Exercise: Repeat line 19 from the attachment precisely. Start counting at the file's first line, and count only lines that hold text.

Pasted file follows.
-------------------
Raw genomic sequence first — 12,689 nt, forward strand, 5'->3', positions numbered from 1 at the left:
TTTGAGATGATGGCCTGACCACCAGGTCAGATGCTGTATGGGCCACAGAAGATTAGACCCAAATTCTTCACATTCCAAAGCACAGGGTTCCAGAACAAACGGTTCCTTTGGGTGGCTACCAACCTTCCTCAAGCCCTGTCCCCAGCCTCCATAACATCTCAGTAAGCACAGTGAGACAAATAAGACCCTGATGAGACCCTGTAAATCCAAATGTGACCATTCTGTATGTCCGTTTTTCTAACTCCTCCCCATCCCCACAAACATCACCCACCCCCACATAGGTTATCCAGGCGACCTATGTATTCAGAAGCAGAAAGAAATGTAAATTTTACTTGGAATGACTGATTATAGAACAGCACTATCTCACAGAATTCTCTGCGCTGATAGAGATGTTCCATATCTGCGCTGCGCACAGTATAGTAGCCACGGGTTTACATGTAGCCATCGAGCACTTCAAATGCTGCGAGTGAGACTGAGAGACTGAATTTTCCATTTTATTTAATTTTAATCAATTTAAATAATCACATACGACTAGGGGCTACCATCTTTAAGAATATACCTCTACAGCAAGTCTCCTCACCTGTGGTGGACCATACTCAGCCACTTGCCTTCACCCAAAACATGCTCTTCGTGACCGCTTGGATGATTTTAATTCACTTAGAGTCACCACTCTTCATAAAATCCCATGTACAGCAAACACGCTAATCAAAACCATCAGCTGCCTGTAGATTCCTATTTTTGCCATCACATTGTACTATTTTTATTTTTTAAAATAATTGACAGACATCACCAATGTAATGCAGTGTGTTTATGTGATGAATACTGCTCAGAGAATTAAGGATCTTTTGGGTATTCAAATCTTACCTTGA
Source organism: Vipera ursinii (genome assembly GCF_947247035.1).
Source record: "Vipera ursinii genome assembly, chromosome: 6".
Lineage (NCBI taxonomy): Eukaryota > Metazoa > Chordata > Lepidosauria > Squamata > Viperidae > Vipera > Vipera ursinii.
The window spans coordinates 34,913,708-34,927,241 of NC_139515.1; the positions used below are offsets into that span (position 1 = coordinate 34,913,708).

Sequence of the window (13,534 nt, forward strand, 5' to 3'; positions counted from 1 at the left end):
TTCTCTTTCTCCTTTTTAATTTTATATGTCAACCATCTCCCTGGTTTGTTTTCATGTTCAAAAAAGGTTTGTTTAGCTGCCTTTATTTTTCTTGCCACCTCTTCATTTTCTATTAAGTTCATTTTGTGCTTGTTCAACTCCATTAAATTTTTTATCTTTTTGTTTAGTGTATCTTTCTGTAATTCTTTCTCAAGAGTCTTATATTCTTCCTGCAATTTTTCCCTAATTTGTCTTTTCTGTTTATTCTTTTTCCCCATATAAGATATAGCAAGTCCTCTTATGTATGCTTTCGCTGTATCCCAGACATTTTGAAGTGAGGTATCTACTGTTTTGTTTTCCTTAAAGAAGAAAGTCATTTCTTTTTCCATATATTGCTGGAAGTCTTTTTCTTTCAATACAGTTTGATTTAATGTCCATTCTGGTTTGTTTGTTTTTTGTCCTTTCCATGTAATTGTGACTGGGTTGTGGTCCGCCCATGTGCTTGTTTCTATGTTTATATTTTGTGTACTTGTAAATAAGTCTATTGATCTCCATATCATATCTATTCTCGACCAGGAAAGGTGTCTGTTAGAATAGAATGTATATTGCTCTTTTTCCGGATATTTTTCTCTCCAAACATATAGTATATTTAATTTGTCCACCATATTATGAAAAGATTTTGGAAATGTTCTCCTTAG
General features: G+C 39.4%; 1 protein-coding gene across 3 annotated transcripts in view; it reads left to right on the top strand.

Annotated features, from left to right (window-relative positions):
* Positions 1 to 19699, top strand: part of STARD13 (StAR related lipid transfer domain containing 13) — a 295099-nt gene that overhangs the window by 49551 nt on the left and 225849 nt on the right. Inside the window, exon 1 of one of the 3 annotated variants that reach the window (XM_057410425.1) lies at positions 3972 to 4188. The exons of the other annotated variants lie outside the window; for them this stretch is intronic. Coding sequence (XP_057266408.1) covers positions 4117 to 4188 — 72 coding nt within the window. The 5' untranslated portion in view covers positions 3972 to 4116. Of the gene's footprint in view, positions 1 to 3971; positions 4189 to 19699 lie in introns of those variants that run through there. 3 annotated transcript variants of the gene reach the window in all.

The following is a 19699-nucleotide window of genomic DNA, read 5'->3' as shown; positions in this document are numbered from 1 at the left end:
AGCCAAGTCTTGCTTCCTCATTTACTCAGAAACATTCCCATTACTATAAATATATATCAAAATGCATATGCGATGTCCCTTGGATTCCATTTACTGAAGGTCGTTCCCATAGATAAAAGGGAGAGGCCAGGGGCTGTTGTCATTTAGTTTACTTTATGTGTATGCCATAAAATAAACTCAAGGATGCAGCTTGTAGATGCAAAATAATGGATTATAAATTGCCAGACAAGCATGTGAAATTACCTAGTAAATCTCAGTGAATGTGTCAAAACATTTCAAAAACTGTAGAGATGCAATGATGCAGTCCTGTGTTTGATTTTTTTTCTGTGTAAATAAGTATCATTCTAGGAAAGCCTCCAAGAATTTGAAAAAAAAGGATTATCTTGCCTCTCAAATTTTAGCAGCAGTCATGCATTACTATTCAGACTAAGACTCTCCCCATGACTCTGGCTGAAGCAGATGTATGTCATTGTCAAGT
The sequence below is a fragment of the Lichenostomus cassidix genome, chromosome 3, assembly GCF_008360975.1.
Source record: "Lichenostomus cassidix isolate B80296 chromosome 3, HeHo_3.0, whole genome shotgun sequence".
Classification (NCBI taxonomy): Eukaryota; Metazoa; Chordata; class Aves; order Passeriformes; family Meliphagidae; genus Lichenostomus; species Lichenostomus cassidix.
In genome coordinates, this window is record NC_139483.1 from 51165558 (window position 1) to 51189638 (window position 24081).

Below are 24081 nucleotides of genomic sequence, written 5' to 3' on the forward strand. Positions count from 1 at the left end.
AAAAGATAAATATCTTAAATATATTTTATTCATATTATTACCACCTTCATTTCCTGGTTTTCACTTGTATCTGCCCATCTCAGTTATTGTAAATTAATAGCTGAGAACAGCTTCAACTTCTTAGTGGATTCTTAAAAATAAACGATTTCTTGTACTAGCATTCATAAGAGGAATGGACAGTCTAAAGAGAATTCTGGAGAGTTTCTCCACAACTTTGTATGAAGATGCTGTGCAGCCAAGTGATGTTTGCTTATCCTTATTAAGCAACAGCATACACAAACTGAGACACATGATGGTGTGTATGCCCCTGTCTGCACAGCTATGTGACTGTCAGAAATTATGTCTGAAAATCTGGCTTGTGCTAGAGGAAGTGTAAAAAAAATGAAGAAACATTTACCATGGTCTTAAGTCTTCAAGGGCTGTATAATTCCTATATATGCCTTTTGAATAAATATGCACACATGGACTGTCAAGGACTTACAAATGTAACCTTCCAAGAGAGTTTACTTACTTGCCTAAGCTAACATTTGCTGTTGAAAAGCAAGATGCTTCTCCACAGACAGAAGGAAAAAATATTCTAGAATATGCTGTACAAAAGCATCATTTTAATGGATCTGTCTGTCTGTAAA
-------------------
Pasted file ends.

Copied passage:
AAAAGATAAATATCTTAAATATATTTTATTCATATTATTACCACCTTCATTTCCTGGTTTTCACTTGTATCTGCCCATCTCAGTTATTGTAAATTAATAGCTGAGAACAGCTTCAACTTCTTAGTGGATTCTTAAAAATAAACGATTTCTTGTACTAGCATTCATAAGAGGAATGGACAGTCTAAAGAGAATTCTGGAGAGTTTCTCCACAACTTTGTATGAAGATGCTGTGCAGCCAAGTGATGTTTGCTTATCCTTATTAAGCAACAGCATACACAAACTGAGACACATGATGGTGTGTATGCCCCTGTCTGCACAGCTATGTGACTGTCAGAAATTATGTCTGAAAATCTGGCTTGTGCTAGAGGAAGTGTAAAAAAAATGAAGAAACATTTACCATGGTCTTAAGTCTTCAAGGGCTGTATAATTCCTATATATGCCTTTTGAATAAATATGCACACATGGACTGTCAAGGACTTACAAATGTAACCTTCCAAGAGAGTTTACTTACTTGCCTAAGCTAACATTTGCTGTTGAAAAGCAAGATGCTTCTCCACAGACAGAAGGAAAAAATATTCTAGAATATGCTGTACAAAAGCATCATTTTAATGGATCTGTCTGTCTGTAAA